The Story of Portsmouth: Portsmouth Begins to Grow

By Audrey Stratton | Local Happenings

Stories inspired from "The Story of Portsmouth" by Elmer Sword


In this second edition of “Did You Know?” with local tales from our county’s history, we fast forward to “Portsmouth Begins to Grow.”


In 1851, Portsmouth became a city. It had met the requirement of 5,000 residents.


Whippings at the First Jail

The first county jail was built in 1805 on the west side of Market street between Front street and Second street. The jail itself was not very big. Being 18 feet square, it had a log floor foundation with 8 feet high log ceilings.


This jail used whippings as part of its punishments. Between 1805 and 1807, a man and wife awaited trial for stealing clothing. They were tried, convicted, and sentenced to a whipping.


The husband received 39 whippings while his wife received 18. These whippings were administered by the sheriff on their bare backs.


Kinney House Oldest In the City

The Aaron Kinney house, known as the 1810 house, sits at Waller street and Kinney’s lane. This is the oldest house still standing in the city. It was built by brick in the summer of 1812 by one of the earliest residents, Aaron Kinney.


Mr. Kinney left Pennsylvania in 1804 and travelled here with his family of four in a horse wagon. Before building his home, he set up a tannery and went to work selling hides to the Chillicothe area.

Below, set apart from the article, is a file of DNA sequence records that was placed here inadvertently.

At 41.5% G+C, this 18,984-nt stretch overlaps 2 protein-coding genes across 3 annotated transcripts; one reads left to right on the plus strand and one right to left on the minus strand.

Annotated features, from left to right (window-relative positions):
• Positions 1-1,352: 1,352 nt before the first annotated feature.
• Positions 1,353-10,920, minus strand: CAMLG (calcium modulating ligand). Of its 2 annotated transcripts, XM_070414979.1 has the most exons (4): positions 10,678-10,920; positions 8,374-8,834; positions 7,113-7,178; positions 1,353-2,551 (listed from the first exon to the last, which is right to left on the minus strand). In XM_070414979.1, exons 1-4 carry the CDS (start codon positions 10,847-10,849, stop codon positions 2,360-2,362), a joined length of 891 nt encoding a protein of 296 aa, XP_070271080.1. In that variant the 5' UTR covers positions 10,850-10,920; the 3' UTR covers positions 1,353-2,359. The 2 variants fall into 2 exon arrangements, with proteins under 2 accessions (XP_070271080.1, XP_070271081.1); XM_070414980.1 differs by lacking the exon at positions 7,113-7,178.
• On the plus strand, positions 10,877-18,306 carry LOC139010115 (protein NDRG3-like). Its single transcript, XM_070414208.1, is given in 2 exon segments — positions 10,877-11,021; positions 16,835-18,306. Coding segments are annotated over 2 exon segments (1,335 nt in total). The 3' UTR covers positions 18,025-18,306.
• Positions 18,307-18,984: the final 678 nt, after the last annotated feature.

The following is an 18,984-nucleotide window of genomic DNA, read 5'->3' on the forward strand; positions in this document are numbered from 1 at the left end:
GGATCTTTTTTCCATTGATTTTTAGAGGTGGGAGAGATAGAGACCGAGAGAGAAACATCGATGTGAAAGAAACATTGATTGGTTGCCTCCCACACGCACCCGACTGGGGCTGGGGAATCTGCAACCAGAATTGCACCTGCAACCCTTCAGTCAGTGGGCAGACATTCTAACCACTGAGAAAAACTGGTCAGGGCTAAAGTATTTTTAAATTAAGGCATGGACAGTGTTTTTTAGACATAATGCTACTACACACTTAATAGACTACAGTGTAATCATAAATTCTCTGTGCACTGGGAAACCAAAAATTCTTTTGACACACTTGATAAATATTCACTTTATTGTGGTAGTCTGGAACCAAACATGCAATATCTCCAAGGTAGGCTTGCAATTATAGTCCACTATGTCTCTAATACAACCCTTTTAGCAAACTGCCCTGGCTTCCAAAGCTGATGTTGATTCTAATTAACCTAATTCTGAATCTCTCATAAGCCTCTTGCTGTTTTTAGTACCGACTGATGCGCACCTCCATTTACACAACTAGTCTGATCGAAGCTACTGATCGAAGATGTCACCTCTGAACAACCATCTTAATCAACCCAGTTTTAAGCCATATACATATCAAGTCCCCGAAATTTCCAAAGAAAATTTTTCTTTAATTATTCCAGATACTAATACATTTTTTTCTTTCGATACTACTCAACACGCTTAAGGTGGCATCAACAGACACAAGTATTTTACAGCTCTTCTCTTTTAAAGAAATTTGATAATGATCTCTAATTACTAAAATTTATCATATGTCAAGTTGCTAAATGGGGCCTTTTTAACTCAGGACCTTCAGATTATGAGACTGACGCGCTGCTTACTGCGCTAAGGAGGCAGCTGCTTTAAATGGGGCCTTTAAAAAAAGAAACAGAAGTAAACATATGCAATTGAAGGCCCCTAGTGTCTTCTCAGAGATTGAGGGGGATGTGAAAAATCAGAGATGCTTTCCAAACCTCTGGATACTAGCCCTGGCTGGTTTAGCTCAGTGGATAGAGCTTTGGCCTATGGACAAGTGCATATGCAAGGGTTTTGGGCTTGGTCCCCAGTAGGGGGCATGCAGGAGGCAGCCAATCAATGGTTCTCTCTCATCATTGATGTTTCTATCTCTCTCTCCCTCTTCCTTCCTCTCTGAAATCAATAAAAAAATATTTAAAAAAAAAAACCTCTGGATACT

He began building his home in 1810. Even though the home has been updated and modernized, its original foundation is still standing.


Mr. Kinney owned over 200 acres of land in the hill-top area and 178 cres east of Waller street. He had purchased most of these for only $10 per acre.



Overseers of the Poor

In 1809, Aaron Kennedy and William Lawson were elected Overseers of the Poor. This was an esteemed office during this time. There was no shelter, or help center, for them to go to. The overseers job was to warn all objectionable people out of the township to prevent them from becoming township charges.


This position was often abused, however. If someone did not like his neighbor and they could convince the overseer that this said person was objectionable, they could have him warned out of the township.


The War of 1812

Though there are very few records to show Portsmouth’s part in this war, Portsmouth did have a Company of 42 men serving in the First Regiment of Ohio Volunteers. These men served under Captain David Roop from May 1, 1812 to May 7, 1813.


It is unknown whether or not they were in any battles, but they were part of the 2,000 men who unnecessarily surrendered at Detroit by General William Hull on August 16, 1812. These men were paroled and returned home.



Next week we will take a look at the pioneer life in our county!

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